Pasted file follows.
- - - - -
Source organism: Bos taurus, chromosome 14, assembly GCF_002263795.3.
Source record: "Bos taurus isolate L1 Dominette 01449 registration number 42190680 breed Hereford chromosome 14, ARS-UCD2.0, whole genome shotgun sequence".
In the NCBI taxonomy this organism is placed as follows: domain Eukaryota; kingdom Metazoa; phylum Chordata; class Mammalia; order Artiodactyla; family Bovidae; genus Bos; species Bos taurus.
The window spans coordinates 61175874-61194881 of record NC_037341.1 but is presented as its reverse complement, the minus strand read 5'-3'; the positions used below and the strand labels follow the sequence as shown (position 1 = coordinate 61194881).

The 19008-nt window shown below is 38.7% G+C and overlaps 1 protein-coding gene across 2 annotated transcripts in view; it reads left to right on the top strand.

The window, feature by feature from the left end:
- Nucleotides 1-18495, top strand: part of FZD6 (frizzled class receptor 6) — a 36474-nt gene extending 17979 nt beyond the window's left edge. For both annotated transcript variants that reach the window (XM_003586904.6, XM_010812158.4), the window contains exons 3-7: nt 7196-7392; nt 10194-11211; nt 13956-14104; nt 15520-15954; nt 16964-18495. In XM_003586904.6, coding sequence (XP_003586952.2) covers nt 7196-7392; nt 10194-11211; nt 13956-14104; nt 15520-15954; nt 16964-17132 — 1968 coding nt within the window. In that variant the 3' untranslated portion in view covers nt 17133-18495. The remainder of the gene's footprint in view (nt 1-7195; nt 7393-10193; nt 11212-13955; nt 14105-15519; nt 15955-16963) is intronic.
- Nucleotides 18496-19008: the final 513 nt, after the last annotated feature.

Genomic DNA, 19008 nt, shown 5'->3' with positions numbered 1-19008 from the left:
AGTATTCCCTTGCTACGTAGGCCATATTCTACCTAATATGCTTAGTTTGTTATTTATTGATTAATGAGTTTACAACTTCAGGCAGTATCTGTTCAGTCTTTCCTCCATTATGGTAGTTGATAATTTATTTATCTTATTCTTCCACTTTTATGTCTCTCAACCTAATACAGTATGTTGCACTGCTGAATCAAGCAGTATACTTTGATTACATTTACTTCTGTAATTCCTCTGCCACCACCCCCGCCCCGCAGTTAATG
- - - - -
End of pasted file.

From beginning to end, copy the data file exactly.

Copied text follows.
Source organism: Bos taurus, chromosome 14, assembly GCF_002263795.3.
Source record: "Bos taurus isolate L1 Dominette 01449 registration number 42190680 breed Hereford chromosome 14, ARS-UCD2.0, whole genome shotgun sequence".
In the NCBI taxonomy this organism is placed as follows: domain Eukaryota; kingdom Metazoa; phylum Chordata; class Mammalia; order Artiodactyla; family Bovidae; genus Bos; species Bos taurus.
The window spans coordinates 61175874-61194881 of record NC_037341.1 but is presented as its reverse complement, the minus strand read 5'-3'; the positions used below and the strand labels follow the sequence as shown (position 1 = coordinate 61194881).

The 19008-nt window shown below is 38.7% G+C and overlaps 1 protein-coding gene across 2 annotated transcripts in view; it reads left to right on the top strand.

The window, feature by feature from the left end:
- Nucleotides 1-18495, top strand: part of FZD6 (frizzled class receptor 6) — a 36474-nt gene extending 17979 nt beyond the window's left edge. For both annotated transcript variants that reach the window (XM_003586904.6, XM_010812158.4), the window contains exons 3-7: nt 7196-7392; nt 10194-11211; nt 13956-14104; nt 15520-15954; nt 16964-18495. In XM_003586904.6, coding sequence (XP_003586952.2) covers nt 7196-7392; nt 10194-11211; nt 13956-14104; nt 15520-15954; nt 16964-17132 — 1968 coding nt within the window. In that variant the 3' untranslated portion in view covers nt 17133-18495. The remainder of the gene's footprint in view (nt 1-7195; nt 7393-10193; nt 11212-13955; nt 14105-15519; nt 15955-16963) is intronic.
- Nucleotides 18496-19008: the final 513 nt, after the last annotated feature.

Genomic DNA, 19008 nt, shown 5'->3' with positions numbered 1-19008 from the left:
AGTATTCCCTTGCTACGTAGGCCATATTCTACCTAATATGCTTAGTTTGTTATTTATTGATTAATGAGTTTACAACTTCAGGCAGTATCTGTTCAGTCTTTCCTCCATTATGGTAGTTGATAATTTATTTATCTTATTCTTCCACTTTTATGTCTCTCAACCTAATACAGTATGTTGCACTGCTGAATCAAGCAGTATACTTTGATTACATTTACTTCTGTAATTCCTCTGCCACCACCCCCGCCCCGCAGTTAATG